Statins Show No Benefit When Added to Standard Care for PH Patients, Study Argues

Shelly Rae Rich avatar

by Shelly Rae Rich |

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statin use and PH

Statins added to pulmonary hypertension (PH) treatment do not provide any clinical benefit for a clear majority of patients — although this drug’s use in those whose PH is the result of chronic obstructive pulmonary disease (COPD) show some “intriguing” points worthy of further study, researchers determined in a meta-analysis recently published in the journal PLOS One.

The study, “Statins Have No Additional Benefit for Pulmonary Hypertension: A Meta-Analysis of Randomized Controlled Trials,” reviewed the results of five studies involving 425 PH patients, who were further divided into subgroups based on the underlying cause of their PH: COPD or non-COPD.

Statins are usually used to lower cholesterol levels, but they have also been reported to have cholesterol-independent effects that might be helpful to PH patients. Studies on animal models of PH, in fact, have suggested that statins can prevent or even reverse the disease. But results of those few studies conducted in PH patients have produced conflicting data.

Researchers conducted a meta-analysis to determine the efficacy of statin use, when added to standard therapy, in PH patients.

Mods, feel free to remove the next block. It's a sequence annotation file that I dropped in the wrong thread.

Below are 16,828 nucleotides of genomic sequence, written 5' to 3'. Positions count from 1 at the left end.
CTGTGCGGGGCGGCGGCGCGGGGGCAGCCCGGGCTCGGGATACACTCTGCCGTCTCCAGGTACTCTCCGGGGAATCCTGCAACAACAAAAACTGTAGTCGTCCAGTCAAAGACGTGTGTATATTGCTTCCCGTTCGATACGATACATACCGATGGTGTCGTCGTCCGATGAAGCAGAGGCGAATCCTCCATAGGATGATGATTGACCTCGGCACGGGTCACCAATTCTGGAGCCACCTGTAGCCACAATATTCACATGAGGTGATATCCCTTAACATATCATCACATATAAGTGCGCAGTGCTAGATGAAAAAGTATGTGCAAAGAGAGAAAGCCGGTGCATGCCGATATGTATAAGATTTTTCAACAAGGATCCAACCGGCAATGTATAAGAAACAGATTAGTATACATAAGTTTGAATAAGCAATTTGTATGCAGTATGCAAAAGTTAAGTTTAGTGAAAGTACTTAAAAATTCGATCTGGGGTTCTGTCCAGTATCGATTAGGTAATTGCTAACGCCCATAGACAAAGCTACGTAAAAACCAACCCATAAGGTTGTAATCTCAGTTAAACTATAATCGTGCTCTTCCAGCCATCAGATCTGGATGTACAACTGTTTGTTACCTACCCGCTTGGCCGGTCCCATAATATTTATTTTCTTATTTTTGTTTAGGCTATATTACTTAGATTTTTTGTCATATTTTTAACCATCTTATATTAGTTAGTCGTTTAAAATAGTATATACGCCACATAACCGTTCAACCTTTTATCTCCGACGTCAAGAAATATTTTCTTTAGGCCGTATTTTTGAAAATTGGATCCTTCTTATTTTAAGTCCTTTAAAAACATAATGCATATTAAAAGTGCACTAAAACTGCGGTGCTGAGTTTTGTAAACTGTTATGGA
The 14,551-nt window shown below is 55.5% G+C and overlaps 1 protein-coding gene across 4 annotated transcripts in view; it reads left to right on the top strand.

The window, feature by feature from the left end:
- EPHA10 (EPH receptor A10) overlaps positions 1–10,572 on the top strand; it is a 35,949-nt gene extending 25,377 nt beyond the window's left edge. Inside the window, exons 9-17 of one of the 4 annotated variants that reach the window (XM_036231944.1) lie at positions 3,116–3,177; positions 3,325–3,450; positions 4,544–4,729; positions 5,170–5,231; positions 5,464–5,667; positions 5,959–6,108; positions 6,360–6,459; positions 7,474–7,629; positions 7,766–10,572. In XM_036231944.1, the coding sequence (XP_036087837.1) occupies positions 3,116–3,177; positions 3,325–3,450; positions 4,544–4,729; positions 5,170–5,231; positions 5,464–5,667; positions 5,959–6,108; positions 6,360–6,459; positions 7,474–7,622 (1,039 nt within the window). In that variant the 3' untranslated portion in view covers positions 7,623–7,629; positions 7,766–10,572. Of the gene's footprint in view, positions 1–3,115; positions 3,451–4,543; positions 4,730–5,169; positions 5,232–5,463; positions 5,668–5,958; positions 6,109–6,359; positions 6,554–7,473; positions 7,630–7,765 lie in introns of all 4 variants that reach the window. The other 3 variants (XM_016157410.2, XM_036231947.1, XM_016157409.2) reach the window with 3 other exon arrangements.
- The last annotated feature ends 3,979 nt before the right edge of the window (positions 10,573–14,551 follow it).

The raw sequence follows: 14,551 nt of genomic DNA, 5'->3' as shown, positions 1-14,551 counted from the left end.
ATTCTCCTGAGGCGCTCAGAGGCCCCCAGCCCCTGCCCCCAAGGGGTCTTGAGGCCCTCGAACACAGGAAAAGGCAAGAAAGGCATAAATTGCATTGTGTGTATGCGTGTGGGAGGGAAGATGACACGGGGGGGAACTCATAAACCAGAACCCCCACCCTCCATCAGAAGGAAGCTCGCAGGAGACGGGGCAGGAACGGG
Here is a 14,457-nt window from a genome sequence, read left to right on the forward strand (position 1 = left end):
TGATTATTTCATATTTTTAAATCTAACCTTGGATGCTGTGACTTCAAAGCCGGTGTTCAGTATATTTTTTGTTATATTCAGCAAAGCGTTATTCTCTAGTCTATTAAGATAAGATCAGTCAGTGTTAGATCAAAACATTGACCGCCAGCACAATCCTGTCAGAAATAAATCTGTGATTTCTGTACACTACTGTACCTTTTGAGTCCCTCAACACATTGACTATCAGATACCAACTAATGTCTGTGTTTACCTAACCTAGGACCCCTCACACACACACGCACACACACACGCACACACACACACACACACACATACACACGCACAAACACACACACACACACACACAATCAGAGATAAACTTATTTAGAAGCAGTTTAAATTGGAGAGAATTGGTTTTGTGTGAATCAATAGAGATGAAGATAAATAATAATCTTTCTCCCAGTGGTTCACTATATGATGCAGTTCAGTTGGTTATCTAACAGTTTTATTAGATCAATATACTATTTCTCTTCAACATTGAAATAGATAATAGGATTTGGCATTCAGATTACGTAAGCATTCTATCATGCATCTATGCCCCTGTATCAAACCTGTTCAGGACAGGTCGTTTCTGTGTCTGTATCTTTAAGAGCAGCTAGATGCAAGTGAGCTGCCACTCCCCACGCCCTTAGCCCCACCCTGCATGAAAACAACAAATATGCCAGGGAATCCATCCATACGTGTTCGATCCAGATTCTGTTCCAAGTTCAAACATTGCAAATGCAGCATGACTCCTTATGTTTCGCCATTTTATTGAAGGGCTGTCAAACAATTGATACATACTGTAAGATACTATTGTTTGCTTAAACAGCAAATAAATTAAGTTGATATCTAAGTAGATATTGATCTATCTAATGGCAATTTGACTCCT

The study’s primary goal was the change in the six-minute walk distance (6MWD) test from baseline to 24 weeks, a measure of exercise capacity. Also reviewed were changes in systolic pulmonary arterial pressure (SPAP), Borg dyspnea score (a measure of difficulty breathing), and the risk of clinical worsening.

Results found no significant difference in the parameters assessed (6MWD, SPAP, Borg dyspnea score, or clinical worsening risk) between those patients receiving statins and those given only standard therapies who served as a control group.

An analysis of the COPD and non-COPD groups also showed that statin use made no different, suggesting it was an ineffective treatment.

The researchers noted, however, that in the subgroup of PH due to COPD, patients receiving statins exhibited a trend toward a lower SPAP (although this was not a statistically significant result). In another study, this particular population also showed an improvement in exercise capacity after statin treatment.

“The pooled analysis of 5 RCTs [randomized control trials] done in PH patients shows that statins have no additional beneficial effect on standard therapy for PH,” the researchers concluded, adding “but the results from a subgroup of PH due to COPD seem intriguing and further study with larger sample size and longer follow-up is suggested.”

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